For the marzipan:

90 g caster sugar

140 g icing sugar

220 g ground almonds

grated zest of an orange

1 beaten egg

Mix all of the ingredients except for the egg in a bowl. Make a well in the centre and pour in the egg. Using a mixer or your hand, form a dough. Knead in the bowl until smooth, wrap in cling film and refrigerate for at least 2 hours.

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Filed under Britain, cake, Easter, Festivals, food, Recipes, Uncategorized

Our Daily Bread…

Recently I have very much gotten into bread-making so I thought I would try to tackle a post on its history. Within about 3 minutes of researching, I realised that there is quite literally volumes off stuff and there is no way I could do it any justice in a single post. But I have to start somewhere, so I thought the symbolism of bread and its early beginnings might be a good place to start…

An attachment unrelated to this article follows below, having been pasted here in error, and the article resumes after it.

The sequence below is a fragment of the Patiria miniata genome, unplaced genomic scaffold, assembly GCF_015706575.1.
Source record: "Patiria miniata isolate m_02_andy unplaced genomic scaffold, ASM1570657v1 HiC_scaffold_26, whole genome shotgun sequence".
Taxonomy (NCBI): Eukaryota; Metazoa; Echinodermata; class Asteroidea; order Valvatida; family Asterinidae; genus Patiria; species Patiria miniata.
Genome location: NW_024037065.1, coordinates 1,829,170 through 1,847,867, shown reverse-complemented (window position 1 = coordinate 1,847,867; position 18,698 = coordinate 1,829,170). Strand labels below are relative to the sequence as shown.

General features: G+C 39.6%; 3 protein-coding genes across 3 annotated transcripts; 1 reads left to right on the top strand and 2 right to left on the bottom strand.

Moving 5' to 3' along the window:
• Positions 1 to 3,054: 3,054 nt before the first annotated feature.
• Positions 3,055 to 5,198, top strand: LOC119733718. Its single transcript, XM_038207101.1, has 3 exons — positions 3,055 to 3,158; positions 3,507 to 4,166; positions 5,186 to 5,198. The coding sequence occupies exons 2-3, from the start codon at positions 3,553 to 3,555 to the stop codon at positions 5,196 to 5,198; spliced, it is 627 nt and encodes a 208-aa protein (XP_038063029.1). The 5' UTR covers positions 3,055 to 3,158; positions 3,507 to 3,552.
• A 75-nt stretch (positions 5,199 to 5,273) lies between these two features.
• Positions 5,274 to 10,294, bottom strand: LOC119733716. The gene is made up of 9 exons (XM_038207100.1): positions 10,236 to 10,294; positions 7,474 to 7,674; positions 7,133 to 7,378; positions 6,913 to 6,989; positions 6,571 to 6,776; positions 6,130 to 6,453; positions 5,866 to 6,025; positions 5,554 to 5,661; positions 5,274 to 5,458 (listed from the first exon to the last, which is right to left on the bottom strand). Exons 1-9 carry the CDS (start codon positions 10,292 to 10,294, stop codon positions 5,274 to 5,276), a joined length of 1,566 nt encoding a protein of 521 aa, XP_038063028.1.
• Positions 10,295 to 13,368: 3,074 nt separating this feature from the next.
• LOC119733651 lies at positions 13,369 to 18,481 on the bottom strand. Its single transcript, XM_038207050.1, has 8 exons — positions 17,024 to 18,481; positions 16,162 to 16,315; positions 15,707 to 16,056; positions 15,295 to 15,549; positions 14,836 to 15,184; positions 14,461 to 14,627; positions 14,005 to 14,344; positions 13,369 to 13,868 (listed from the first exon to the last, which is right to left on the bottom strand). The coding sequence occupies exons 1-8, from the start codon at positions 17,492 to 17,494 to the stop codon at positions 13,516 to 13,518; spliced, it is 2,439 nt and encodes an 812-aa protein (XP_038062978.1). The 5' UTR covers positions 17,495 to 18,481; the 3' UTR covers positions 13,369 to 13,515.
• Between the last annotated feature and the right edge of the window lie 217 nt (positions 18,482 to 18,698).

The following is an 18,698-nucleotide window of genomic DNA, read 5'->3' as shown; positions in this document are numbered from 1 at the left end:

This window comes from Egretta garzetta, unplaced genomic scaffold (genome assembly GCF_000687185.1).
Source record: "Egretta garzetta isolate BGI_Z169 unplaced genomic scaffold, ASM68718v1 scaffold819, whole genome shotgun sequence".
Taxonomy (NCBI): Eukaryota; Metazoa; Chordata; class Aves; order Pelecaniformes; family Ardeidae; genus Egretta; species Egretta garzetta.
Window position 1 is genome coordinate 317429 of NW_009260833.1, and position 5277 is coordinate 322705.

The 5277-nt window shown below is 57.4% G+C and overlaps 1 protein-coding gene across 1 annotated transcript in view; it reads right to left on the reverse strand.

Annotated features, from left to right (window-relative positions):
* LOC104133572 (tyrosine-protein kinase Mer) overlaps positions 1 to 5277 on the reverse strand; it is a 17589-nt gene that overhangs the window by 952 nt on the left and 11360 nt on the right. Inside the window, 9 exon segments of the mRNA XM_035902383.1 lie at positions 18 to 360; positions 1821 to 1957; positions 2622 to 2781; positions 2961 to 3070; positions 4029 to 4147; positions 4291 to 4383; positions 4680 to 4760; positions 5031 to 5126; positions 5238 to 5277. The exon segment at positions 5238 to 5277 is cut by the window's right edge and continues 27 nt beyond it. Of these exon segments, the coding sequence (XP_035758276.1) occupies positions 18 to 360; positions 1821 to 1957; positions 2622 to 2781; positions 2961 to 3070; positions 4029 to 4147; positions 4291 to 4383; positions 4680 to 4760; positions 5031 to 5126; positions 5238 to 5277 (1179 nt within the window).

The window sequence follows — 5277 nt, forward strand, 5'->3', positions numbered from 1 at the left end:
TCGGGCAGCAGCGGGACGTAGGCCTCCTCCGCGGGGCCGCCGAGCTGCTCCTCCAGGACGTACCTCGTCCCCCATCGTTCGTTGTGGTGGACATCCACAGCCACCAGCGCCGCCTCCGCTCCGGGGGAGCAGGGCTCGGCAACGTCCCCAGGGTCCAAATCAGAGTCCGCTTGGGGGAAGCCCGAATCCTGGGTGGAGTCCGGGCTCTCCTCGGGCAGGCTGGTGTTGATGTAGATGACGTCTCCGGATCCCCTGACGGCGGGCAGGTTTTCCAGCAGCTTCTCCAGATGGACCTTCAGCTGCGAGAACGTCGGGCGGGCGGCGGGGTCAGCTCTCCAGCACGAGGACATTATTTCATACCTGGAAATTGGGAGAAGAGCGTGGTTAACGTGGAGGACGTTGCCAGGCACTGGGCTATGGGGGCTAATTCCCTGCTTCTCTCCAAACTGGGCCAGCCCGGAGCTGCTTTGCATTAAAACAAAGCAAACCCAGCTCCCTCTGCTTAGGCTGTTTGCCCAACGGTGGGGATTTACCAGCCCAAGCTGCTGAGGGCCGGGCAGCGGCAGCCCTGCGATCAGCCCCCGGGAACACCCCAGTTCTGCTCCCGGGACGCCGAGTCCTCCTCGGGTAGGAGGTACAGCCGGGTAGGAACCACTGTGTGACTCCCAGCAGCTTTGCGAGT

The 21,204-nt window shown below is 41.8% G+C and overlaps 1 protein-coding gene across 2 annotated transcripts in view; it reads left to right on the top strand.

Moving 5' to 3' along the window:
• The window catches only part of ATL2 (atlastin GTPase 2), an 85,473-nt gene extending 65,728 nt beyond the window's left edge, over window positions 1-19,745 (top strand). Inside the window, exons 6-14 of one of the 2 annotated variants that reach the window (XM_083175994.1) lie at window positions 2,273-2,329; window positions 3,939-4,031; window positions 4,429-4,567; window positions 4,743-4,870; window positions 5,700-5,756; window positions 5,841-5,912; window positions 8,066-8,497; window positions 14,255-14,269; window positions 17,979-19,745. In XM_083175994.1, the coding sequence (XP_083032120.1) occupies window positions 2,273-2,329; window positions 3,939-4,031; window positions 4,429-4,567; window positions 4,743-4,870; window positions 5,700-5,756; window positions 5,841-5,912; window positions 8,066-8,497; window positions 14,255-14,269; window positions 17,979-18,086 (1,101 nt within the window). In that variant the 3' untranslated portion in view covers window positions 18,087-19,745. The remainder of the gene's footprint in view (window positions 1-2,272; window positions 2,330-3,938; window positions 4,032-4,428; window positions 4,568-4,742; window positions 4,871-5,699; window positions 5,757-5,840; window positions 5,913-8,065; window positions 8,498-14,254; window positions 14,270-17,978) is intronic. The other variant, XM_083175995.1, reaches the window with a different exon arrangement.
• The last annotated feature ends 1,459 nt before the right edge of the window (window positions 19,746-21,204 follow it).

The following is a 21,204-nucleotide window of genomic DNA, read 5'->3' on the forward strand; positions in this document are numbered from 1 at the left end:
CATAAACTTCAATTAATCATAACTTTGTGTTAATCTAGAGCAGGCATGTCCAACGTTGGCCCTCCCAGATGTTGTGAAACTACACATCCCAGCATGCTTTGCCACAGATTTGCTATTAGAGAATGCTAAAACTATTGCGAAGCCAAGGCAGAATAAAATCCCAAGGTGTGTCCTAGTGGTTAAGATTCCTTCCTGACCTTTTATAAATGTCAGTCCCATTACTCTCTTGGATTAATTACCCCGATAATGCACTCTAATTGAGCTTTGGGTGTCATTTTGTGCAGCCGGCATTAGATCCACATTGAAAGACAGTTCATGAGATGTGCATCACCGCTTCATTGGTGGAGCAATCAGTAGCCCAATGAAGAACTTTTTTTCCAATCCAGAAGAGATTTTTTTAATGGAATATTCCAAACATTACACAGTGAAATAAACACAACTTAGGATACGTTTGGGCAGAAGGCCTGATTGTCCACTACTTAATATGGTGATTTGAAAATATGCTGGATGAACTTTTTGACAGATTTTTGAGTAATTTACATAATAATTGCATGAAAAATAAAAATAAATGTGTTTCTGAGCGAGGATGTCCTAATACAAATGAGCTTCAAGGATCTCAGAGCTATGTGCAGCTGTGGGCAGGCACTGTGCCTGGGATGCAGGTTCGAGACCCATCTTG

Bread was the one food that everybody depended upon, and it has been the focus of our daily lives for hundreds of years. We talk of ‘earning a crust’ and ‘dough’ is a slang word for money. When taxes get too high, we complain that we are having ‘the bread taken from our mouths’. Bread itself meant food.  Our lives are so linked with bread that many of our words have roots in bread or bread-making: the word lord is from the Anglo-Saxon hlaford, meaning ‘loaf ward’ and lady from hlaefdige, or ‘loaf kneader’; companion and company come from the Latin companio which means ‘one who shares bread’. Jesus’s flesh is bread, and when we pray, we ask Him to give us ‘our daily bread’ and should we get it, we’re ‘truly thankful’.